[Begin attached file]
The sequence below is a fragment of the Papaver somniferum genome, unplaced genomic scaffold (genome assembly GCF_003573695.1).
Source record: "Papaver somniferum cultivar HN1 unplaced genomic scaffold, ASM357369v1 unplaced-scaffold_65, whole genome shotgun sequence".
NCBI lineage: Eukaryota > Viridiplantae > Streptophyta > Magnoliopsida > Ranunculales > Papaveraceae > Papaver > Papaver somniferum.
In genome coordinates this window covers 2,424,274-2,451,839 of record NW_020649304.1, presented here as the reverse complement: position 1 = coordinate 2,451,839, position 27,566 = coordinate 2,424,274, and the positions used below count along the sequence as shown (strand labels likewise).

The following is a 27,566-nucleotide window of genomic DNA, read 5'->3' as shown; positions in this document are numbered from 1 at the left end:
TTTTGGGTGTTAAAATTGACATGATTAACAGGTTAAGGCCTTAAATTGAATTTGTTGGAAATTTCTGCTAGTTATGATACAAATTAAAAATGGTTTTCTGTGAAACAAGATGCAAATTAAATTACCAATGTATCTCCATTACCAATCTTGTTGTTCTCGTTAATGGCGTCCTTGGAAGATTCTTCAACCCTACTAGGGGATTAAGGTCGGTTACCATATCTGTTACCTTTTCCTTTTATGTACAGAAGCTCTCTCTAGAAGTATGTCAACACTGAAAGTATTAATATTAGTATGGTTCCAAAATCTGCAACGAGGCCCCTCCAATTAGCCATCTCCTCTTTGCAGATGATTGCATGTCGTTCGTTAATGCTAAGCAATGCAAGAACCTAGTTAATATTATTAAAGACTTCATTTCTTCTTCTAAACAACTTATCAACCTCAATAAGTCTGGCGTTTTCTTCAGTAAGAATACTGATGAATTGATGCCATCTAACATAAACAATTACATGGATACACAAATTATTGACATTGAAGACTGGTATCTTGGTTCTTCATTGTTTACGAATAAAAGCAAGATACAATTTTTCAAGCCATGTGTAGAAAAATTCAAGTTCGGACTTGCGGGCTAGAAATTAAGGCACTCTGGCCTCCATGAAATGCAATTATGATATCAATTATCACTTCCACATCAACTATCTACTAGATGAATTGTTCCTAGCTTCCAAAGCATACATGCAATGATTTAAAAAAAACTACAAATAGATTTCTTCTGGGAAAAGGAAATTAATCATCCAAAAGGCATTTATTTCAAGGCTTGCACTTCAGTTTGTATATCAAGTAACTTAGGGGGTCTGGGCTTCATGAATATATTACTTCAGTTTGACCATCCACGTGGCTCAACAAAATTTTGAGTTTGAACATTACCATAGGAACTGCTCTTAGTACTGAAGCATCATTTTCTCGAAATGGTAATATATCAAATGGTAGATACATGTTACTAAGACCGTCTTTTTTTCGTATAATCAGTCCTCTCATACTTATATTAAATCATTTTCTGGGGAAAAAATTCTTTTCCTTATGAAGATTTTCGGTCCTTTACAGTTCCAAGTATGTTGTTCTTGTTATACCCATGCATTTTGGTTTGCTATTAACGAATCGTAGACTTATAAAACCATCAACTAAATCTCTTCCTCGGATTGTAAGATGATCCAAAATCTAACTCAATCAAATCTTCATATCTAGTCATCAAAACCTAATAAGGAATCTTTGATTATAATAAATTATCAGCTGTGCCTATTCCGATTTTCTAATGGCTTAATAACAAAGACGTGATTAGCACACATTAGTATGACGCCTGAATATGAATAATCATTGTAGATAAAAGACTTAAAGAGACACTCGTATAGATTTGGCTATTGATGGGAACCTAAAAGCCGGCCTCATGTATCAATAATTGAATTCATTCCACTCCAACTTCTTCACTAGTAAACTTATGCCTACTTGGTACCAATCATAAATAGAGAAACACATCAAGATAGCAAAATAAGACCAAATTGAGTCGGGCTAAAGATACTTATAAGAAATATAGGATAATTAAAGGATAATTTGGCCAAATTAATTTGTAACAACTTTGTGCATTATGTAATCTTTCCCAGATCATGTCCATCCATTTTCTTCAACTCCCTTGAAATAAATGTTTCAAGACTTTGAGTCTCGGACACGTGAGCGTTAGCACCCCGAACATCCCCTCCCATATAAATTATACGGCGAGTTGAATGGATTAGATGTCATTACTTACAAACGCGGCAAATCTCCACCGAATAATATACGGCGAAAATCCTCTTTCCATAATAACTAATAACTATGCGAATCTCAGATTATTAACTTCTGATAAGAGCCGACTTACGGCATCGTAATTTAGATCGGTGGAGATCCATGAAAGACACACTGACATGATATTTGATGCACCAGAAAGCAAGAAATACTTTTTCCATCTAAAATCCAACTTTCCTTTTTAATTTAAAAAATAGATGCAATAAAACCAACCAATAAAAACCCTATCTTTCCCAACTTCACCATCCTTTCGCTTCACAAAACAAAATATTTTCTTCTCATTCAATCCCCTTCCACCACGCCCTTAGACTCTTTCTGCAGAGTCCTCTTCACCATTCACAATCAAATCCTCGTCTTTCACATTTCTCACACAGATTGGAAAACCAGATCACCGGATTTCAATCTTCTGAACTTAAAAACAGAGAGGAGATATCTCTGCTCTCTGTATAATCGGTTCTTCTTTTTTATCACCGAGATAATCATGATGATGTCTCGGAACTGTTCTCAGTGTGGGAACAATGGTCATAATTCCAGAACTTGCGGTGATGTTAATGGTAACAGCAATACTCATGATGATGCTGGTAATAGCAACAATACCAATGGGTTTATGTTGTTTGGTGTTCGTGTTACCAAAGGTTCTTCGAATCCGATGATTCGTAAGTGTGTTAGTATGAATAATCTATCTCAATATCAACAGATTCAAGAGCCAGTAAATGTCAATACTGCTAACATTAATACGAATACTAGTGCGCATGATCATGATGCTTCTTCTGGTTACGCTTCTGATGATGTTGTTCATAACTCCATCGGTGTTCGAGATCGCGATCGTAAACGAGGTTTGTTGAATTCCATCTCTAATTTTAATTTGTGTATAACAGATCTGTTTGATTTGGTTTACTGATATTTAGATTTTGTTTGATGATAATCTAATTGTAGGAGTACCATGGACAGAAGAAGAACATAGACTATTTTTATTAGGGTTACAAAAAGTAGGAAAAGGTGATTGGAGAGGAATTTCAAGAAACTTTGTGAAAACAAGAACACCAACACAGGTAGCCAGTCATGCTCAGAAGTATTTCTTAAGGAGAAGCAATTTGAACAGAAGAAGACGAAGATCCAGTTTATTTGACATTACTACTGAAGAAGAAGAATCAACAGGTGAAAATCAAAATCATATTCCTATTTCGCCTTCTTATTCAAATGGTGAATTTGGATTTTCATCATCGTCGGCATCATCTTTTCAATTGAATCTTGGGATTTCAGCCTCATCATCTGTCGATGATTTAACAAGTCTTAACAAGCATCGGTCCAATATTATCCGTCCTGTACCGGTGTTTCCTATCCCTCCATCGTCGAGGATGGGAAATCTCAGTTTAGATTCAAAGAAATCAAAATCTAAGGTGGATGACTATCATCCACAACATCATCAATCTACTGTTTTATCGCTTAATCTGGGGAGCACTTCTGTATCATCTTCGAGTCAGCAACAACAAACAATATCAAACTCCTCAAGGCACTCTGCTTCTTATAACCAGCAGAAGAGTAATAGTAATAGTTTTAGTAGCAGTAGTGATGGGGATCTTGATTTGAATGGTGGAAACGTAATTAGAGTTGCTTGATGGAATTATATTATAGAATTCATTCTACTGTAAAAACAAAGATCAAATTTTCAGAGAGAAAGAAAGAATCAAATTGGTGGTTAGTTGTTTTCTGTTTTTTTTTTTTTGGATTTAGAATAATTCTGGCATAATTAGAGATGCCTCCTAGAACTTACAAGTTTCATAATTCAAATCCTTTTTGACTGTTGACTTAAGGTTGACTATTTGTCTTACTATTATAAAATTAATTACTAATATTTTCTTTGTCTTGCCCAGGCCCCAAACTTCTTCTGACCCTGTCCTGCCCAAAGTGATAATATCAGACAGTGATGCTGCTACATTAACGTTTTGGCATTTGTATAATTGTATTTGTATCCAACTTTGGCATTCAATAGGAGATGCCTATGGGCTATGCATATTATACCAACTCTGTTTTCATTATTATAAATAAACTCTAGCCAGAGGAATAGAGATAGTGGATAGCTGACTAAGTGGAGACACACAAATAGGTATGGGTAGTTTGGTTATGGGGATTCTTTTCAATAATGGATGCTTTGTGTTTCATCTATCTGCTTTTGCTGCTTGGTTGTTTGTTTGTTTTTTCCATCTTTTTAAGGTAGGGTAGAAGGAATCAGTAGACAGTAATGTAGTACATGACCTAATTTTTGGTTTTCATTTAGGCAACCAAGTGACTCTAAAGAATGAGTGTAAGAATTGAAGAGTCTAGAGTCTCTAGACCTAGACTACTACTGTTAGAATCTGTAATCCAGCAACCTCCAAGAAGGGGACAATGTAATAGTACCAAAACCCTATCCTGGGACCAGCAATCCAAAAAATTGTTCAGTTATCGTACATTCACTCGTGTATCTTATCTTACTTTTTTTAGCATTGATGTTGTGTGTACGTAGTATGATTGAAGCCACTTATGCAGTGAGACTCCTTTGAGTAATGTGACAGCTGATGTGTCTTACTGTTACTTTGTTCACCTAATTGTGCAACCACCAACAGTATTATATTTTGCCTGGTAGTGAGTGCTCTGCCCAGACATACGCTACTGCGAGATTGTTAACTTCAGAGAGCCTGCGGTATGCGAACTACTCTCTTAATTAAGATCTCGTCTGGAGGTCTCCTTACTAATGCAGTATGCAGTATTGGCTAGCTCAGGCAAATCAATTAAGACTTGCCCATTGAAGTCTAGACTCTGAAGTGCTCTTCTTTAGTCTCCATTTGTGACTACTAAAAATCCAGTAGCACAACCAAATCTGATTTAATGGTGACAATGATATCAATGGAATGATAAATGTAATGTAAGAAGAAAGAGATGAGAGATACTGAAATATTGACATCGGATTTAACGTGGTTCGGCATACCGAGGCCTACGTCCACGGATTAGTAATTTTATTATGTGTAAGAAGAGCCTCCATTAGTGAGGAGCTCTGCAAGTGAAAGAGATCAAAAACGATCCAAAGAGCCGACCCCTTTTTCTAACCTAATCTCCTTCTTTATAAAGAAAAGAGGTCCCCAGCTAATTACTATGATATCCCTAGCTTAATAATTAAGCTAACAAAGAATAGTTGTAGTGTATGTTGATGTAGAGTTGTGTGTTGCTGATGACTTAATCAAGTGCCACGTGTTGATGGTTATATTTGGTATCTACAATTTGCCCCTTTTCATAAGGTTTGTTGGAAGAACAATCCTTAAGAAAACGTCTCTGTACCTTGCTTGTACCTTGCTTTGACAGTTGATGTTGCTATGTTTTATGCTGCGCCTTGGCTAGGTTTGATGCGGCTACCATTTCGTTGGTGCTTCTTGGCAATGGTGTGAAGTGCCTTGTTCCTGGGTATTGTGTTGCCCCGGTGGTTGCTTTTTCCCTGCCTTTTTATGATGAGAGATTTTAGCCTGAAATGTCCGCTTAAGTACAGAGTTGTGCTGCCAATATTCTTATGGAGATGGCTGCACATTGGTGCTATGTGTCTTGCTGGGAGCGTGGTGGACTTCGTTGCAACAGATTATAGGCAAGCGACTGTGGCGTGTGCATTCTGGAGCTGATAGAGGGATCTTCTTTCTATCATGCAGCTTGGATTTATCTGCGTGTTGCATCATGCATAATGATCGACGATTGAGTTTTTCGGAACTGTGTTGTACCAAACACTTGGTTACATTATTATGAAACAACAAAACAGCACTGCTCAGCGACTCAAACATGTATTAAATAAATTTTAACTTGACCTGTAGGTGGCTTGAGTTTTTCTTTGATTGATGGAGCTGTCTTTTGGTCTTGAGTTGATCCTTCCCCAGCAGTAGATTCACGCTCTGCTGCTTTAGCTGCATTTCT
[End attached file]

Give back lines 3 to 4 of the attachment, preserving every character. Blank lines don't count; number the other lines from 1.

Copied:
NCBI lineage: Eukaryota > Viridiplantae > Streptophyta > Magnoliopsida > Ranunculales > Papaveraceae > Papaver > Papaver somniferum.
In genome coordinates this window covers 2,424,274-2,451,839 of record NW_020649304.1, presented here as the reverse complement: position 1 = coordinate 2,451,839, position 27,566 = coordinate 2,424,274, and the positions used below count along the sequence as shown (strand labels likewise).